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Goddess of love, beauty and sexuality. Daughter of Zeus and Dione or, in other traditions, of Uranus. Symbols include the dove.
Julius Caesar, Imperator and Dictator, October 49 - 15 March 44 B.C.
Venus was the Roman goddess of love, beauty, desire, sex, fertility, prosperity and victory. Julius Caesar claimed direct descent from the goddess through her son, Aeneas, who survived the fall of Troy and fled to Italy. Caesar sacrificed to her and believed she would ensure he was victorious. The small star at the base of Venus' scepter is symbolic of her divinity. The star on the obverse was likely intended to advertise the beginning of a new age. SH84760. Silver denarius, Crawford 480/5b, Sydenham 1071, RSC I 41, BMCRR I Rome 4165, Sear Imperators 106a, SRCV I 1412, F, light toning, slightly off center on a tight oval flan, right side of reverselegend unstruck, scratches, light porosity, weight 3.603 g, maximum diameter 18.3 mm, die axis 270o, Rome mint, moneyer P Sevullius Macer, Jan - Feb 44 B.C.; obverseCAESAR IMP, wreathed head of Caesar right, star with eight rays around a central pellet behind; reverse P SEPVLLIVS MACER, Venus standing left, Victory in her right hand, long scepter with a star at base behind in her left hand, Victory facing left, holding wreath in both hands; $1350.00 SALE PRICE $1215.00
Plarasa and Aphrodisias, Caria, 1st Century B.C.
During the middle of the second century B.C., the neighboring towns of Plarasa and Aphrodisias united, forming a single community. The union was undoubtedly approved and probably encouraged by Rome to improve their security. The order of the names indicates Plarasa was the dominant community when the agreement was made. At that time Aphrodisias may have been little more than a small village with a sanctuary to Aphrodite. By the middle of the first century B.C., however, Aphrodisias was the prominent partner. Sometime during the reign of Augustus, the name Plarasa was dropped. The weightstandard is apparently that of a late Roman Republican denarius.GS84797. Silver drachm, Macdonald CoinageType 2 (O2/R3), SNG Keckman I 13 (same dies), SNGva 2434 (different dies), cf. BMC Caria p. 27 (illegible), SNG Cop -, aVF, die break behind head on obv., scratches, polished, almost all of reverselegend is off flan or unstruck, weight 3.478 g, maximum diameter 17.1 mm, die axis 0o, Aphrodisias-Plarasa mint, pseudo-automomous, 1st century B.C.; obversebust of Aphrodite right, veiled and draped, wearing stephane, earring and necklace; reverse ΠΛAPAΣEΩN KAI AΦPO∆EIΣEIΩN (or similar, none known with end of legend legible), eagle standing right on thunderbolt, head right, wings open, MY/ΩN in two lines in left field, ΞE/NO/KPA/THΣ / ME/NAN/∆PO/Y (magistrate Xenokrates Menandrou) in nine lines in right field; extremely rare; $750.00 SALE PRICE $675.00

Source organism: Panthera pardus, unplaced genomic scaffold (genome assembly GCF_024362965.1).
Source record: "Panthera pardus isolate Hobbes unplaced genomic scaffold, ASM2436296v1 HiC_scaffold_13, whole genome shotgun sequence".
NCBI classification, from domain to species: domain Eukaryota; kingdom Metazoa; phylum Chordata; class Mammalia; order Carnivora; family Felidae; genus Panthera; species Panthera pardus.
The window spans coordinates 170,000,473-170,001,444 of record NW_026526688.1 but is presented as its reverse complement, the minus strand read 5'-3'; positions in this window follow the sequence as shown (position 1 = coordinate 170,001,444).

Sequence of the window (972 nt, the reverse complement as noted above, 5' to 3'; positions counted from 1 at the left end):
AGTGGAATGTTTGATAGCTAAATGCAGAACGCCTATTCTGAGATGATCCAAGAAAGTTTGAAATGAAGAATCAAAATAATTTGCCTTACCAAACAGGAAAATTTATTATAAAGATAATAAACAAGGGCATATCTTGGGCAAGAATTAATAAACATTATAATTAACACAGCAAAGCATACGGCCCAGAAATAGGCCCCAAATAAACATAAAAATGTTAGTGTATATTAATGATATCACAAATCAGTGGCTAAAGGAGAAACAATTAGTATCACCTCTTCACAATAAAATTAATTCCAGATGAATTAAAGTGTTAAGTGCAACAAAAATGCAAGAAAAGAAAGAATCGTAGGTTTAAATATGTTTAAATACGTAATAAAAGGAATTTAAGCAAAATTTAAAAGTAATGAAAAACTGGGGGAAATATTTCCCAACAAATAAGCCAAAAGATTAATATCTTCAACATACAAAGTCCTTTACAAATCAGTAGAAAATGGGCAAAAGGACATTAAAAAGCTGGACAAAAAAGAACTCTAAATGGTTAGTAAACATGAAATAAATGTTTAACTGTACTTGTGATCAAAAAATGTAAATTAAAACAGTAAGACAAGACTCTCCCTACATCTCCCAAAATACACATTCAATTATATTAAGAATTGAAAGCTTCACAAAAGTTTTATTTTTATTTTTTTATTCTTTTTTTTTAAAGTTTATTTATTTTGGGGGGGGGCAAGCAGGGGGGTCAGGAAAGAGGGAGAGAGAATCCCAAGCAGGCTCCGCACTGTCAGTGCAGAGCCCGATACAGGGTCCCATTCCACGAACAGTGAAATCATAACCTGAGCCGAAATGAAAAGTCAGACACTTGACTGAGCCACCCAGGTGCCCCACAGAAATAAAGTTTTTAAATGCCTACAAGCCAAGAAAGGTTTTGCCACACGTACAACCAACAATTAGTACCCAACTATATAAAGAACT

Faustina Junior, Augusta 146 - Winter 175/176 A.D., Wife of Marcus Aurelius
Venus (Aphrodite) can be faulted for the Trojan War. Upset that she was not invited to a wedding, she went anyway and maliciously left a golden apple inscribed "For the fairest" on the banquet table. The goddesses, as Aphrodite expected, argued who was the rightful possessor of this prize. It was determined the most handsome mortal in the world, a noble Trojan youth named Paris, would decide. Each of the three finalists offered Paris a bribe. Hera promised he would rule the world. Athena said she would make him victorious in battle. Aphrodite guaranteed the love of the most beautiful woman in the world. This was Helen, who was married to the king of Sparta. Paris awarded the golden apple to Aphrodite. Aphrodite enabled Paris to elope with Helen, Helen of Troy. Helen's husband raised a Greek army to retrieve his wife, starting the Trojan War.SH73705. Orichalcumsestertius, RIC III AP1388b; BMCRE IV AP2147; Hunter II p. 300, 30; Cohen III 268; SRCV II 4720, VF, nice style, well centered, flan crack, weight 24.039 g, maximum diameter 35.1 mm, die axis 180o, Rome mint, struck under Antoninus Pius, 148 - 152 A.D.; obverse FAVSTINAE AVG PII AVG FIL, draped bust right with head bare, hair waved and coiled chignon tied with double band of pearls on back of head; reverseVENVS, Venus standing half left, apple in right hand, grounded rudder in left hand, dolphin coiled around rudder, S - C low across field; $490.00 SALE PRICE $441.00
The Sileraioi, Sicily, c. 357 - 330 B.C.
Sileraioi was not a city. The Sileraians were Campanian mercenaries who took their name from their proximity to the river Silaros. These rare coins have been found at the site of their settlement, Cozzo Mususino, a natural strong-hold in north central Sicily. The coins are often overstruck on coins from Syracuse minted c. 375 - 345 B.C.SH68704. Bronze Calciati p. 301, 2; HGC 2 1243 (R1); SNG Cop -; SNG ANS -; SNG Munchen -; SNG Morcom -, VF/F, reverse rough, weight 7.521 g, maximum diameter 20.6 mm, die axis 90o, Sileraian mint, c. 340 - 330 B.C.; obverse ΣI−ΛEPAIΩ−N (retrograde counterclockwise from 3:00), man-faced bull forepart charging right; reverseSIL (retrograde, upward behind), warrior advancing right, spear in right hand, shield in left; rare; $330.00 SALE PRICE $297.00
Titus, 24 June 79 - 13 September 81 A.D., Paphos(?), Cyprus
Titus visited the Sanctuary of Aphrodite at Paphos in 69 A.D., when the future emperor was on his way to Egypt. He consulted the oracle of Aphrodite, and was told that he had a great future.